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Great Gray Owl (Strix nebulosa)

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Paul Bannick Photographs the Great Gray Owl

A few years ago, Paul Bannick went to photograph the Great Gray Owl irruption in Northern Minnesota. He writes: "I went out one morning before the sun had risen and found one owl that was in a particularly photogenic place. I watched that owl." Paul learned what the bird's habits were, and that... read more »

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Topics & Themes:  photography

The Eyes of an Owl

Peer into an owl's face – there is something almost human about its large, forward-facing eyes. The Great Gray Owl, which stands two feet tall and weighs 2 and 1/2 pounds, has eyes larger than those of most humans! Enormous eyes enable owls to see in near darkness. An owl's retinal anatomy is... read more »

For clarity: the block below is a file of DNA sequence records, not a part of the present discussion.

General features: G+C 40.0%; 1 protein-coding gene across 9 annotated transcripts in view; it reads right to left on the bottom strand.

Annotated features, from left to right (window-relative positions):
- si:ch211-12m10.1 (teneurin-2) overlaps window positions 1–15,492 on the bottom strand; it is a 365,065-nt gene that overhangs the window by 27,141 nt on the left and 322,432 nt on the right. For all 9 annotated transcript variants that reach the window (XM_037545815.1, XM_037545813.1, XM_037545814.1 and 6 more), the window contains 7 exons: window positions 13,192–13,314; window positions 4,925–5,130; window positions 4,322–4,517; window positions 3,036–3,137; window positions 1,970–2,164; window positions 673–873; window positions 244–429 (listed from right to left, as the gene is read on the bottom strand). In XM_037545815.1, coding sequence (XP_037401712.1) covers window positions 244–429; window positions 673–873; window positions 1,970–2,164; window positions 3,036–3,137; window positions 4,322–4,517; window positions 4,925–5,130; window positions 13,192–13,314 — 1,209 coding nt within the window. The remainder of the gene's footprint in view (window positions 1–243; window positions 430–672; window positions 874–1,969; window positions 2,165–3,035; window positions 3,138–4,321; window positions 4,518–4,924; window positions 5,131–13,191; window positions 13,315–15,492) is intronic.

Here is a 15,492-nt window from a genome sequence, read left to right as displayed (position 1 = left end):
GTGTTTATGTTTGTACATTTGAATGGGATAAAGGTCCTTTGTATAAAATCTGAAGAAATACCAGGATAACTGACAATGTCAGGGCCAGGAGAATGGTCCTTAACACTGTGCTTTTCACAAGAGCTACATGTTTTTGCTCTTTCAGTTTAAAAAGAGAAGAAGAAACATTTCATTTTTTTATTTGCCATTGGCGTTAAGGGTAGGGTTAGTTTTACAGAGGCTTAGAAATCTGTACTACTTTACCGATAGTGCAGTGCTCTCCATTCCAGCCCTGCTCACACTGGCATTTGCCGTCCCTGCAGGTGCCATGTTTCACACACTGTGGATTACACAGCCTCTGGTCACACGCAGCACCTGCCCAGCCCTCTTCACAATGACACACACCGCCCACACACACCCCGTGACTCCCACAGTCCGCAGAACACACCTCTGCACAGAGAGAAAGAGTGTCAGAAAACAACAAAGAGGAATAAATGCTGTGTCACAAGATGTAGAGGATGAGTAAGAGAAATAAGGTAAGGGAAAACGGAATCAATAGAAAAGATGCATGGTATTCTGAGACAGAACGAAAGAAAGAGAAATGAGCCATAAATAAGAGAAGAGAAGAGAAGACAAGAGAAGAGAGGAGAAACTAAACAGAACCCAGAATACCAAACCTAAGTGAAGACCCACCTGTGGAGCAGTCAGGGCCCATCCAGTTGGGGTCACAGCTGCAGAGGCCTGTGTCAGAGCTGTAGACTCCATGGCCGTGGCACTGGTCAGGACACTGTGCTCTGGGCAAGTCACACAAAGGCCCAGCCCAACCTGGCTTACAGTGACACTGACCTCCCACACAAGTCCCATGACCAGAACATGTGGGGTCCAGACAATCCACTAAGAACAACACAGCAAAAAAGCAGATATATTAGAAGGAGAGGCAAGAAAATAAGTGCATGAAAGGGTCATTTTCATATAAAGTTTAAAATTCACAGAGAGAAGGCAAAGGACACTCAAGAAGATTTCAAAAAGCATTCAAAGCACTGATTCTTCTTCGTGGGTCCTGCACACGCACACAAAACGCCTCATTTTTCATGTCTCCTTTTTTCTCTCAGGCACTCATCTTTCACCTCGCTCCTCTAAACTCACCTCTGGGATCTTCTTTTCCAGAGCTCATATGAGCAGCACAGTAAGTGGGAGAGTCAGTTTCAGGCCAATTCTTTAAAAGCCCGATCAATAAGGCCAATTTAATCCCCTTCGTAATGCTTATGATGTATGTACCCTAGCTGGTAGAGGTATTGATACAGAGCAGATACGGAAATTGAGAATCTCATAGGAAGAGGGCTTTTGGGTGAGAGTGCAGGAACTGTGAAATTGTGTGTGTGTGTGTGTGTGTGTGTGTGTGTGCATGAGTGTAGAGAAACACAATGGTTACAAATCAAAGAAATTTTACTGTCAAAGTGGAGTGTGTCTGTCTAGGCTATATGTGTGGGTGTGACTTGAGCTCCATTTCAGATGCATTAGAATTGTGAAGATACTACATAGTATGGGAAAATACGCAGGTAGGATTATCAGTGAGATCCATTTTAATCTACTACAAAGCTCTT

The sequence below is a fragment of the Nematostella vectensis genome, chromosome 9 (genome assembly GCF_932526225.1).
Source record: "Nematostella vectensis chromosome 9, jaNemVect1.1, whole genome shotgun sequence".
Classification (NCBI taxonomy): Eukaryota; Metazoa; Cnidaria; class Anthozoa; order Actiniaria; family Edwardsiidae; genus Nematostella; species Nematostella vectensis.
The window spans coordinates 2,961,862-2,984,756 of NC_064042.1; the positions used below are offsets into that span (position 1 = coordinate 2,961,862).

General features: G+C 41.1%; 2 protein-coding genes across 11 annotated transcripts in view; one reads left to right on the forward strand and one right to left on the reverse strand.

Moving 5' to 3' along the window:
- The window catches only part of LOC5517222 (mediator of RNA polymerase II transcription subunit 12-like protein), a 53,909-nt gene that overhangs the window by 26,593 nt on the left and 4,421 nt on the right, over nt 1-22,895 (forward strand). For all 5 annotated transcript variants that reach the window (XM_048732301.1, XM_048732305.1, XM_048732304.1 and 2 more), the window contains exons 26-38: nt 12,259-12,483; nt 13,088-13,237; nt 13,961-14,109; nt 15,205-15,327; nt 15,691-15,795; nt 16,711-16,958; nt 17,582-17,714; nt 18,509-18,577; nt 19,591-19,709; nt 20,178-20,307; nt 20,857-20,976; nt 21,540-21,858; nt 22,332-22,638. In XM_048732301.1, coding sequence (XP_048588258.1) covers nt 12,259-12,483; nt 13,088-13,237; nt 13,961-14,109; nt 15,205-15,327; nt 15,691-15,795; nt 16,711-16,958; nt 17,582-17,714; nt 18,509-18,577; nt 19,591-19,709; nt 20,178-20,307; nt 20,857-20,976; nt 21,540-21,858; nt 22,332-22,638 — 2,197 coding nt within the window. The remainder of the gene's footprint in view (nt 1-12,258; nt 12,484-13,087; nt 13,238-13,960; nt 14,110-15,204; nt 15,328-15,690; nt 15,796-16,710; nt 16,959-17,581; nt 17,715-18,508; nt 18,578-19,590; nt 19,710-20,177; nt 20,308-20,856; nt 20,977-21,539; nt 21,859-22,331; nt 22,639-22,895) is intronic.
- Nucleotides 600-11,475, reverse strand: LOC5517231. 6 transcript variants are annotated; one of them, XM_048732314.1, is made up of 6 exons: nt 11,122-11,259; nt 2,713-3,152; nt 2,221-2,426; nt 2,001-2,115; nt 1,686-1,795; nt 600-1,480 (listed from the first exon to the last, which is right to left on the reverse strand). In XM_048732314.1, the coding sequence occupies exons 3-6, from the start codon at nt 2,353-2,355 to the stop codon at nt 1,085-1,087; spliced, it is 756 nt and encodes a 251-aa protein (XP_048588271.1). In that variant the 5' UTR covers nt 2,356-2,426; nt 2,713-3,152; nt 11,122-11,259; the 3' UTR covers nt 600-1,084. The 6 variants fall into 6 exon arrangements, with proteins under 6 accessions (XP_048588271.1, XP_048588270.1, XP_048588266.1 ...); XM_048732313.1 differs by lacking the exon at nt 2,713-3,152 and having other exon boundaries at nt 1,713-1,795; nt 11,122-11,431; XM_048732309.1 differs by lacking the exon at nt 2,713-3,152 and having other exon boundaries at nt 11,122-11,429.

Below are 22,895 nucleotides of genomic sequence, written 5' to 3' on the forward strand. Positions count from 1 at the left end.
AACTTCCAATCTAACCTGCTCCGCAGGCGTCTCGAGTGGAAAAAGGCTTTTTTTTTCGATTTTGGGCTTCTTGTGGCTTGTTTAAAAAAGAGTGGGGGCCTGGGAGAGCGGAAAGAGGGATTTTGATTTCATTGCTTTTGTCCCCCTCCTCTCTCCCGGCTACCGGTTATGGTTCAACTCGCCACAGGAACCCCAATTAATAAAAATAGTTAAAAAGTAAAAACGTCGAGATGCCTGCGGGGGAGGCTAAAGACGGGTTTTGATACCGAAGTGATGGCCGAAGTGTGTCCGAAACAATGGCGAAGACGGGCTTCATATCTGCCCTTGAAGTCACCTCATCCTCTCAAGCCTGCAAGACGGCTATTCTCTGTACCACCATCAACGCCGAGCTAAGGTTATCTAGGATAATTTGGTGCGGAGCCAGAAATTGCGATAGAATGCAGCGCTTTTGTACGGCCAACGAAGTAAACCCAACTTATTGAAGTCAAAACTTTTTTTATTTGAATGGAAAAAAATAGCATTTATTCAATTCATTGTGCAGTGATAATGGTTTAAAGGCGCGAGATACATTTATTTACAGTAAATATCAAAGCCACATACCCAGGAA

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The Ears of an Owl

Exactly where are an owl's ears? Well, the eyes of this Great Gray Owl are set in a broad, dish-shaped face. Ridges of tiny hair-like feathers rim the owl's face, creating "facial disks." Just below the margins of the facial disks, concealed by feathers, are the openings to the owl's ears. The... read more »

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Northern Forest Owls - Coming South this Winter?

Of all the surprises that winter might bring, among the most wonderful would be a grand influx of northern forest owls like this Boreal Owl. Every few years, a surprising number of owls move south from the boreal forest of Canada and Alaska into the northern tier of the United States, especially... read more »

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Topics & Themes:  ecology

Why Do Owls Bob Their Heads?

If you were to stand face to face with an owl, it would eventually move its head, bobbing rhythmically from side to side, then forward, then back. Or almost completely upside down. This head-bobbing action helps make up for an anatomical limitation: an owl’s eyes are fixed in position — they can... read more »

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